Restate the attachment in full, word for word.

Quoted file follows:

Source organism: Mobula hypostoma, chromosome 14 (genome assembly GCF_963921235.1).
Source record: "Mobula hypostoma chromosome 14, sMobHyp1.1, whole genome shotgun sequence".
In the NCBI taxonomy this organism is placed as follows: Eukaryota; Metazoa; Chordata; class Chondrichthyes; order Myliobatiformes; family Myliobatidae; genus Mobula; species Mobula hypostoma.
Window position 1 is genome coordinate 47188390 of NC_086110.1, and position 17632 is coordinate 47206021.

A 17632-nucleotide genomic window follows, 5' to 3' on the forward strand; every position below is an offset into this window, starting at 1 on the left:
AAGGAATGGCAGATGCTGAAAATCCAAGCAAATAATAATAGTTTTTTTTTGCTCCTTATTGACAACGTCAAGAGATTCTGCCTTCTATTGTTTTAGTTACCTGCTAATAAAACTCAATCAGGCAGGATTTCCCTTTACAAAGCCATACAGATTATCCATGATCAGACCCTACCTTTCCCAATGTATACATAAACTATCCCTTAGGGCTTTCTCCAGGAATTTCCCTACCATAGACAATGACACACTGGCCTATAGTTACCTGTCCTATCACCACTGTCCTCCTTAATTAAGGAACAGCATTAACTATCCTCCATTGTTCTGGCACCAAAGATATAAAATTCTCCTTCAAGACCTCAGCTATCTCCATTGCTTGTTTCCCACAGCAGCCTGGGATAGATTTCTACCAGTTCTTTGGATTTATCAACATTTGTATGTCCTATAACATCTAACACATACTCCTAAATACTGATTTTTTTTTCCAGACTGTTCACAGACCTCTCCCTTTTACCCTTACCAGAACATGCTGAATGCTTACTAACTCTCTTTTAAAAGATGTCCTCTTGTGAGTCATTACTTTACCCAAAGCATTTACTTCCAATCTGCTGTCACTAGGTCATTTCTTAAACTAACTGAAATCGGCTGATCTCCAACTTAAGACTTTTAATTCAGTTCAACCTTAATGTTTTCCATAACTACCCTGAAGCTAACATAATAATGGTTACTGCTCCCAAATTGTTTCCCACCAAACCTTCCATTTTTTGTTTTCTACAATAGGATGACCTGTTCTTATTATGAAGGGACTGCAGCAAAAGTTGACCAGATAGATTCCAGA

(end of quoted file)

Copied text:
Source organism: Mobula hypostoma, chromosome 14 (genome assembly GCF_963921235.1).
Source record: "Mobula hypostoma chromosome 14, sMobHyp1.1, whole genome shotgun sequence".
In the NCBI taxonomy this organism is placed as follows: Eukaryota; Metazoa; Chordata; class Chondrichthyes; order Myliobatiformes; family Myliobatidae; genus Mobula; species Mobula hypostoma.
Window position 1 is genome coordinate 47188390 of NC_086110.1, and position 17632 is coordinate 47206021.

A 17632-nucleotide genomic window follows, 5' to 3' on the forward strand; every position below is an offset into this window, starting at 1 on the left:
AAGGAATGGCAGATGCTGAAAATCCAAGCAAATAATAATAGTTTTTTTTTGCTCCTTATTGACAACGTCAAGAGATTCTGCCTTCTATTGTTTTAGTTACCTGCTAATAAAACTCAATCAGGCAGGATTTCCCTTTACAAAGCCATACAGATTATCCATGATCAGACCCTACCTTTCCCAATGTATACATAAACTATCCCTTAGGGCTTTCTCCAGGAATTTCCCTACCATAGACAATGACACACTGGCCTATAGTTACCTGTCCTATCACCACTGTCCTCCTTAATTAAGGAACAGCATTAACTATCCTCCATTGTTCTGGCACCAAAGATATAAAATTCTCCTTCAAGACCTCAGCTATCTCCATTGCTTGTTTCCCACAGCAGCCTGGGATAGATTTCTACCAGTTCTTTGGATTTATCAACATTTGTATGTCCTATAACATCTAACACATACTCCTAAATACTGATTTTTTTTTCCAGACTGTTCACAGACCTCTCCCTTTTACCCTTACCAGAACATGCTGAATGCTTACTAACTCTCTTTTAAAAGATGTCCTCTTGTGAGTCATTACTTTACCCAAAGCATTTACTTCCAATCTGCTGTCACTAGGTCATTTCTTAAACTAACTGAAATCGGCTGATCTCCAACTTAAGACTTTTAATTCAGTTCAACCTTAATGTTTTCCATAACTACCCTGAAGCTAACATAATAATGGTTACTGCTCCCAAATTGTTTCCCACCAAACCTTCCATTTTTTGTTTTCTACAATAGGATGACCTGTTCTTATTATGAAGGGACTGCAGCAAAAGTTGACCAGATAGATTCCAGA